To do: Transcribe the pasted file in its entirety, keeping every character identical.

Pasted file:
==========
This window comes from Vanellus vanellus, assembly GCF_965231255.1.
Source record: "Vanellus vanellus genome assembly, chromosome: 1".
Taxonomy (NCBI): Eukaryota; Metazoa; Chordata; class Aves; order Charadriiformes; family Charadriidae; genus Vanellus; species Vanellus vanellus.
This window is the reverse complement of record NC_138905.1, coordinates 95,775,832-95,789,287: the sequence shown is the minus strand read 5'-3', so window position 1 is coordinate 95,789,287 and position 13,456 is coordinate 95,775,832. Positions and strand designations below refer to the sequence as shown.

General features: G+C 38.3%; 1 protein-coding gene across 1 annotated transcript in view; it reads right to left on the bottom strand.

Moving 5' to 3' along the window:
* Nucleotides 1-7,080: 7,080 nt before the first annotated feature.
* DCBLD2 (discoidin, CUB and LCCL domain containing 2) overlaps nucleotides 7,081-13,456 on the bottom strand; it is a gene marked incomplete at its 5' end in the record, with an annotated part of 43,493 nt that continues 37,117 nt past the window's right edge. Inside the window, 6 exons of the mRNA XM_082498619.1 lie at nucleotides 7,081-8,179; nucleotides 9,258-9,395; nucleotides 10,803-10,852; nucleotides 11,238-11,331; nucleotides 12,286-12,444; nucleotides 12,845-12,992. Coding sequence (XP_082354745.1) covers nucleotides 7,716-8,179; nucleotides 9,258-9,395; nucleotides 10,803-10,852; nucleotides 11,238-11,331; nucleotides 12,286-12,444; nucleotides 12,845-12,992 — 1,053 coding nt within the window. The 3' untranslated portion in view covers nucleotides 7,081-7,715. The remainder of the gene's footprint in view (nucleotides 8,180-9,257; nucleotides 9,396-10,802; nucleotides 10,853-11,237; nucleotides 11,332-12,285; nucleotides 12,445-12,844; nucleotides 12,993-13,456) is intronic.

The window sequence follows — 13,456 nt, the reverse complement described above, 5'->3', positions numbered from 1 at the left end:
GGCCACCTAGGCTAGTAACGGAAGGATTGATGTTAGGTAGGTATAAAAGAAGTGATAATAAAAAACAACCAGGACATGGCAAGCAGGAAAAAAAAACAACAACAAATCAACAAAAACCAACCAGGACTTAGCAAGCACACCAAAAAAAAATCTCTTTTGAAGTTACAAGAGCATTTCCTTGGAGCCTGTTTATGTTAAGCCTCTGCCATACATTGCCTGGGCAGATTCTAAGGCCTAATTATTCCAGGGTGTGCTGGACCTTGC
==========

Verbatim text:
This window comes from Vanellus vanellus, assembly GCF_965231255.1.
Source record: "Vanellus vanellus genome assembly, chromosome: 1".
Taxonomy (NCBI): Eukaryota; Metazoa; Chordata; class Aves; order Charadriiformes; family Charadriidae; genus Vanellus; species Vanellus vanellus.
This window is the reverse complement of record NC_138905.1, coordinates 95,775,832-95,789,287: the sequence shown is the minus strand read 5'-3', so window position 1 is coordinate 95,789,287 and position 13,456 is coordinate 95,775,832. Positions and strand designations below refer to the sequence as shown.

General features: G+C 38.3%; 1 protein-coding gene across 1 annotated transcript in view; it reads right to left on the bottom strand.

Moving 5' to 3' along the window:
* Nucleotides 1-7,080: 7,080 nt before the first annotated feature.
* DCBLD2 (discoidin, CUB and LCCL domain containing 2) overlaps nucleotides 7,081-13,456 on the bottom strand; it is a gene marked incomplete at its 5' end in the record, with an annotated part of 43,493 nt that continues 37,117 nt past the window's right edge. Inside the window, 6 exons of the mRNA XM_082498619.1 lie at nucleotides 7,081-8,179; nucleotides 9,258-9,395; nucleotides 10,803-10,852; nucleotides 11,238-11,331; nucleotides 12,286-12,444; nucleotides 12,845-12,992. Coding sequence (XP_082354745.1) covers nucleotides 7,716-8,179; nucleotides 9,258-9,395; nucleotides 10,803-10,852; nucleotides 11,238-11,331; nucleotides 12,286-12,444; nucleotides 12,845-12,992 — 1,053 coding nt within the window. The 3' untranslated portion in view covers nucleotides 7,081-7,715. The remainder of the gene's footprint in view (nucleotides 8,180-9,257; nucleotides 9,396-10,802; nucleotides 10,853-11,237; nucleotides 11,332-12,285; nucleotides 12,445-12,844; nucleotides 12,993-13,456) is intronic.

The window sequence follows — 13,456 nt, the reverse complement described above, 5'->3', positions numbered from 1 at the left end:
GGCCACCTAGGCTAGTAACGGAAGGATTGATGTTAGGTAGGTATAAAAGAAGTGATAATAAAAAACAACCAGGACATGGCAAGCAGGAAAAAAAAACAACAACAAATCAACAAAAACCAACCAGGACTTAGCAAGCACACCAAAAAAAAATCTCTTTTGAAGTTACAAGAGCATTTCCTTGGAGCCTGTTTATGTTAAGCCTCTGCCATACATTGCCTGGGCAGATTCTAAGGCCTAATTATTCCAGGGTGTGCTGGACCTTGC